摘要: 对数值天气预报(NWP)进行偏差订正,是提高NWP结果准确性和业务支撑能力的重要途径。与传统站点预报结果订正相比,目前的精细化预报需要对NWP格点结果直接进行订正。本研究提出了一种深度学习方法CU-net,并用其对欧洲中期天气预报中心全球数值预报系统(ECMWF-IFS)的2米温度、2米相对湿度、10米风的24-240小时预报进行格点订正。首先,将NWP偏差订正问题转换为“图像到图像”的气象信息翻译问题,并通过构建深度学习模型CU-net进行求解。然后,使用2005-2018年的ECMWF-IFS预报和ECMWF第5代再分析资料(ECMWF-ERA5)构成的数据集对CU-net模型进行训练、验证和测试。试验结果表明,与传统的模式距平积分预报订正方法(ANO)相比,CU-net在均方根误差、偏差、平均绝对误差和相关系数等检验指标上,都取得了更优的结果。对气象领域公认较难订正的10米风速和风向两个变量,CU-net的订正性能也很显著。本文的研究指出,深度学习方法具有从NWP海量数据中直接进行“学习”从而构建NWP偏差特征的能力,为NWP偏差订正研究和业务应用开辟了新的途径。

    • Accurate weather forecasting can improve social and economic value in many areas such as transportation, aviation, agriculture, and water resources management. At present, operational weather forecasts depend mainly on numerical weather prediction (NWP) models, which have undergone significant improvement over the past four decades (Bauer et al., 2015; Rasp and Lerch, 2018). Due to inevitable errors in representing atmospheric dynamics and physics, numerical models continue to introduce forecast bias (Vashani et al., 2010; Peng et al., 2013; Xue et al., 2015; Vannitsem et al., 2020). Developing post-processing methods to reduce forecast bias is essential to improving the forecasting skill of numerical models.

      Many model bias correction methods have been proposed over the past decades (Houtekamer and Mitchell, 1998; Hu et al., 2014; He et al., 2019; Xia et al., 2020). Therein, model output statistics (MOS) and perfect prog (PP) are two commonly used methods (Marzban et al., 2006). MOS mainly uses observation data to match the output of NWP and then obtains a prediction equation based on linear regression (Glahn and Lowry, 1972). The PP method is similar to MOS, but it establishes a linear statistical relationship between observations and the NWP model analysis to accomplish the correction (Klein et al., 1959). These two methods provide a basis for enhancing prediction capability through their combination and introduction of new functionalities. For example, Vislocky and Young (1989) used PP forecasts as predictors in MOS to improve the accuracy of statistical precipitation probability models for forecasting. Marzban (2003) introduced an artificial neural network to replace the linear relationship in post-processing of surface observations for temperature predictions. The Kalman filter technique has also been applied for bias correction, to adjust the regression equation coefficients in real time, as opposed to MOS, which does not have this capability (Homleid, 1995). Cho et al. (2020) used various machine learning methods, such as random forest and support vector machine, to establish statistical relationships between the predictor and predictand.

      However, almost all the above correction approaches focus on correcting forecast data at individual weather observation stations. Refined grid forecasting is becoming increasingly important in weather prediction models. Thus, the development of grid point-based forecast-bias correction techniques is an urgent challenge (Vannitsem et al., 2020). Using the theory of the decomposition of atmospheric variables presented by Qian (2012), Peng et al. (2013) proposed the anomaly numerical correction with observations (ANO) method, in which both observations and numerical predictions can be decomposed into a climate mean and a perturbation value. The difference in the climate mean between model forecasts and real observations represents the systematic model bias (Chang et al., 2015). ANO can output gridded bias correction results by applying the modelled bias to each grid cell and is used in the current study as a benchmark to compare the correction performance of the proposed deep learning method.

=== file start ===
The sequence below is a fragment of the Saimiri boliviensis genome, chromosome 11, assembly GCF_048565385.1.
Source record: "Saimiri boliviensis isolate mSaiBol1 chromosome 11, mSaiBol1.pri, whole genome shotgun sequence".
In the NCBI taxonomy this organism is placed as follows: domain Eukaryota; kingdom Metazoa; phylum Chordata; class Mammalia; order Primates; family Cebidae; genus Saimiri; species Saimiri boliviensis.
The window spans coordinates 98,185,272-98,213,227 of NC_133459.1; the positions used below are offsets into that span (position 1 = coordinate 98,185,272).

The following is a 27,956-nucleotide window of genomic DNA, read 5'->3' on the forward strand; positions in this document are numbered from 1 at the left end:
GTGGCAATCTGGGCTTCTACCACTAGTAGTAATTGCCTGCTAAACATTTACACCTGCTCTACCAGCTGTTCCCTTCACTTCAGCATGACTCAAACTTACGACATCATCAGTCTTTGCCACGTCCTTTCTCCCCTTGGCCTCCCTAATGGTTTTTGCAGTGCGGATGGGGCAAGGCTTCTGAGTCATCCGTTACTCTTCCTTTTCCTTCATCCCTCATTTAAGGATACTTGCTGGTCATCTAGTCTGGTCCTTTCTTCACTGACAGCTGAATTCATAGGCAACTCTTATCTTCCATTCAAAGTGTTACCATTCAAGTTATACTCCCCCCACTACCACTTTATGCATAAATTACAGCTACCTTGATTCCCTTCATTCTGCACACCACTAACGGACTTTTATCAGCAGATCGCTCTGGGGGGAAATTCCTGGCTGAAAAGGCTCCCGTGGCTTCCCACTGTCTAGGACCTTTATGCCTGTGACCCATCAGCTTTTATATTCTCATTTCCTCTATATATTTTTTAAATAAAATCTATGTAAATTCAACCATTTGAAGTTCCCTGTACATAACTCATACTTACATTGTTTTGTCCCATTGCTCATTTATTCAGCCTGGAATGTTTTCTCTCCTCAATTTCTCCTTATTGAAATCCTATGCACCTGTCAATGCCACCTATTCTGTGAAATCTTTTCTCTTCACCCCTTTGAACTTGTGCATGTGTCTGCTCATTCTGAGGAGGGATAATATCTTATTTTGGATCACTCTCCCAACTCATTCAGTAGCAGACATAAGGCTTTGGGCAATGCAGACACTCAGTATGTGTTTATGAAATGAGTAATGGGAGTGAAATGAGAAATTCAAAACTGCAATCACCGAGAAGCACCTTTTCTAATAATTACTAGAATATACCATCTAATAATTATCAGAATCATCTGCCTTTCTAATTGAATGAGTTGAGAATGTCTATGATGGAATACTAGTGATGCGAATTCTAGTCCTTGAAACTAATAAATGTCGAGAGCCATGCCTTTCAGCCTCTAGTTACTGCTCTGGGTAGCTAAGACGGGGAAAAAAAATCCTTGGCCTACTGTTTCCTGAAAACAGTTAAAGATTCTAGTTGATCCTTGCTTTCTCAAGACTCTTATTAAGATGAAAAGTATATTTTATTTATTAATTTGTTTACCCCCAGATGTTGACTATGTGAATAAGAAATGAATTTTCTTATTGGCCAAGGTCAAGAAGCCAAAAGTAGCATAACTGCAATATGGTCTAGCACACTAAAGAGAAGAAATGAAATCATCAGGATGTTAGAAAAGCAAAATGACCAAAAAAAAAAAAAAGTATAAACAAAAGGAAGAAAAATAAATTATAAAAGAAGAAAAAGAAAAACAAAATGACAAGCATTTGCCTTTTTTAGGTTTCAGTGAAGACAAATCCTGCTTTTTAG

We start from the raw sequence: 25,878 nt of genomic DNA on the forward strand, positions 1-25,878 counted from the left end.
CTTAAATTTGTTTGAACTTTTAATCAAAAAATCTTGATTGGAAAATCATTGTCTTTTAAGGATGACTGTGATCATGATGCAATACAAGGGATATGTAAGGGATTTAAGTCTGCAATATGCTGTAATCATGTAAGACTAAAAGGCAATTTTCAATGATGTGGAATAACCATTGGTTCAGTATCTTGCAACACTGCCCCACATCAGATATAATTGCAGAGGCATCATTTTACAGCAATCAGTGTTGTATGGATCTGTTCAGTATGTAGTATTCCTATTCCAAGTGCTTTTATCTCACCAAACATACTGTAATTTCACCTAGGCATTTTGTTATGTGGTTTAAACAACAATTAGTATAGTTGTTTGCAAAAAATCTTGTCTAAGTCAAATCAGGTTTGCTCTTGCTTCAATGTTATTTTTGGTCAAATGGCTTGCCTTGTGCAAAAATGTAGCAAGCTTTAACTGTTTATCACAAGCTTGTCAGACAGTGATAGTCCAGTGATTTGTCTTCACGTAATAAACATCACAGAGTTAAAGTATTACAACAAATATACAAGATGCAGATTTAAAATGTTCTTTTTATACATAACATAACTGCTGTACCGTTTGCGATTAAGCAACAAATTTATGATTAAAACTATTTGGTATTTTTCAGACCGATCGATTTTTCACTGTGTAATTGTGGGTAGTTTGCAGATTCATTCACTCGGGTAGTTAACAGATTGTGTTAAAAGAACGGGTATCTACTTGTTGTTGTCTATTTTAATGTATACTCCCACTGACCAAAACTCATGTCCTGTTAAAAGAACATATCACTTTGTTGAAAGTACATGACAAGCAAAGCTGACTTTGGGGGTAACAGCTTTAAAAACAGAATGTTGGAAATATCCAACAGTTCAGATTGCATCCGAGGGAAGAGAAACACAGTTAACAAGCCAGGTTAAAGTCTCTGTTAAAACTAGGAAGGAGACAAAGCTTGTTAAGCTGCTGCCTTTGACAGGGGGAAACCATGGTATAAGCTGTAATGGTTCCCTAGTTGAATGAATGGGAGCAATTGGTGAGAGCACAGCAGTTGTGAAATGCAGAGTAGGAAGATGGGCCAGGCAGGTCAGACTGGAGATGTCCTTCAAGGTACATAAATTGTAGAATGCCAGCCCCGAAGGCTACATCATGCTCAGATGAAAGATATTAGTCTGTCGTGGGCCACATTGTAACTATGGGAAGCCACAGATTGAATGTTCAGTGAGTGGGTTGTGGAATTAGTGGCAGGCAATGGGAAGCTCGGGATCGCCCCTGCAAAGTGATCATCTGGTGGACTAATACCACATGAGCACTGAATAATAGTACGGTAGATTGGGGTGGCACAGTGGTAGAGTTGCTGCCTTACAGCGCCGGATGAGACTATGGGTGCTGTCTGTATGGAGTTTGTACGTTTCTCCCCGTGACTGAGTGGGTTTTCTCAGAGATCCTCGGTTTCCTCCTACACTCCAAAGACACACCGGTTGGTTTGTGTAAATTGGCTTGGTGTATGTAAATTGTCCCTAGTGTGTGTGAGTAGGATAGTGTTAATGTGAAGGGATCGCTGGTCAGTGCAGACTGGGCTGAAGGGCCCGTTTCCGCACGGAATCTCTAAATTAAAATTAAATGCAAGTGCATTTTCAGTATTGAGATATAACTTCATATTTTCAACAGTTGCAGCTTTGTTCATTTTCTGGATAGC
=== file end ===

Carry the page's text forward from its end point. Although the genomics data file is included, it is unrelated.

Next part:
In recent years, deep learning techniques have achieved outstanding success in many fields, including atmospheric science (e.g., Rasp and Lerch, 2018; Boukabara et al., 2019; Chen et al., 2019). Deep learning can execute feature engineering on its own and automatically detect spatial structures in gridded data, which traditional ML cannot do. Another strength of deep learning is that it can create transferable solutions. Once a given deep-learning architecture is found to be successful for one problem, the same architecture may be successful for a similar problem. Also, a deep-learning model trained for one problem can often be "fine-tuned" (e.g., weights in the last few layers can be retrained) for a different problem. In other words, not only the architecture, but also the learned weights, can be reused. This is often called "transfer learning". Shi et al. (2015, 2017) first introduced a novel deep learning method, referred to as a convolutional long short-term memory (ConvLSTM) network, to improve precipitation nowcasting performance. Guo et al. (2020) used a gated recurrent unit to replace LSTM in an effort to reduce computational complexity. Relatively speaking, since it is easier to be transplanted to various problems, convolutional neural networks (CNN) methods are more often used in meteorological applications (e.g., Tao et al., 2016; Lagerquist et al., 2019; Lebedev et al., 2019; Han et al., 2020). Tao et al. (2016) proposed a stacked denoising autoencoder network to reduce satellite precipitation estimation bias. Lebedev et al. (2019) used a CNN to reconstruct the satellite image for precipitation forecasts. Han et al. (2020) constructed a convolutional network with three-dimensional convolution to fuse multi-source data for convective storm nowcasting, which yielded better performance compared to traditional machine learning methods. Lagerquist et al. (2019) used a CNN to identify fronts in gridded data for spatially explicit prediction of synoptic-scale fronts. All the above deep learning methods improve on traditional methods. As a CNN-based network, U-net was proposed first in the image segmentation field; segmentation is the process by which an image is partitioned into various subgroups (also called image objects) (Ronneberger et al., 2015). It is called U-net because of its unique u-shaped network architecture. Considering its potential in handling gridded input data and producing gridded outputs or predictions, its framework is further explored in this study.